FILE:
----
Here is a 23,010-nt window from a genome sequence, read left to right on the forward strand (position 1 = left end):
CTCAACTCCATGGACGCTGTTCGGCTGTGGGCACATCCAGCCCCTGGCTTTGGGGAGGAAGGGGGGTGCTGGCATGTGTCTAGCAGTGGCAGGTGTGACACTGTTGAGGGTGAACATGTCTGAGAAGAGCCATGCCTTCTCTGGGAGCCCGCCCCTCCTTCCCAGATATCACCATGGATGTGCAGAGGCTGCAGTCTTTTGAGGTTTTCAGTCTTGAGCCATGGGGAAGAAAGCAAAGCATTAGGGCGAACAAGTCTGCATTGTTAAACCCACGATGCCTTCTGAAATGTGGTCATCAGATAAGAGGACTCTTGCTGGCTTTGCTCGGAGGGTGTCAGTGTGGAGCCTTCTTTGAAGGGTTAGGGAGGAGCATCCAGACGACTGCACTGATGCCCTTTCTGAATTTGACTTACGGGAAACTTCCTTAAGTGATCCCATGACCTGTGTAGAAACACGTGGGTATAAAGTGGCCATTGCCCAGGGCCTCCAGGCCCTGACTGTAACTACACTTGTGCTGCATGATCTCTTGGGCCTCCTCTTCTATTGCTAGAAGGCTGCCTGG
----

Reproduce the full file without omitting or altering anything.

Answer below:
Here is a 23,010-nt window from a genome sequence, read left to right on the forward strand (position 1 = left end):
CTCAACTCCATGGACGCTGTTCGGCTGTGGGCACATCCAGCCCCTGGCTTTGGGGAGGAAGGGGGGTGCTGGCATGTGTCTAGCAGTGGCAGGTGTGACACTGTTGAGGGTGAACATGTCTGAGAAGAGCCATGCCTTCTCTGGGAGCCCGCCCCTCCTTCCCAGATATCACCATGGATGTGCAGAGGCTGCAGTCTTTTGAGGTTTTCAGTCTTGAGCCATGGGGAAGAAAGCAAAGCATTAGGGCGAACAAGTCTGCATTGTTAAACCCACGATGCCTTCTGAAATGTGGTCATCAGATAAGAGGACTCTTGCTGGCTTTGCTCGGAGGGTGTCAGTGTGGAGCCTTCTTTGAAGGGTTAGGGAGGAGCATCCAGACGACTGCACTGATGCCCTTTCTGAATTTGACTTACGGGAAACTTCCTTAAGTGATCCCATGACCTGTGTAGAAACACGTGGGTATAAAGTGGCCATTGCCCAGGGCCTCCAGGCCCTGACTGTAACTACACTTGTGCTGCATGATCTCTTGGGCCTCCTCTTCTATTGCTAGAAGGCTGCCTGG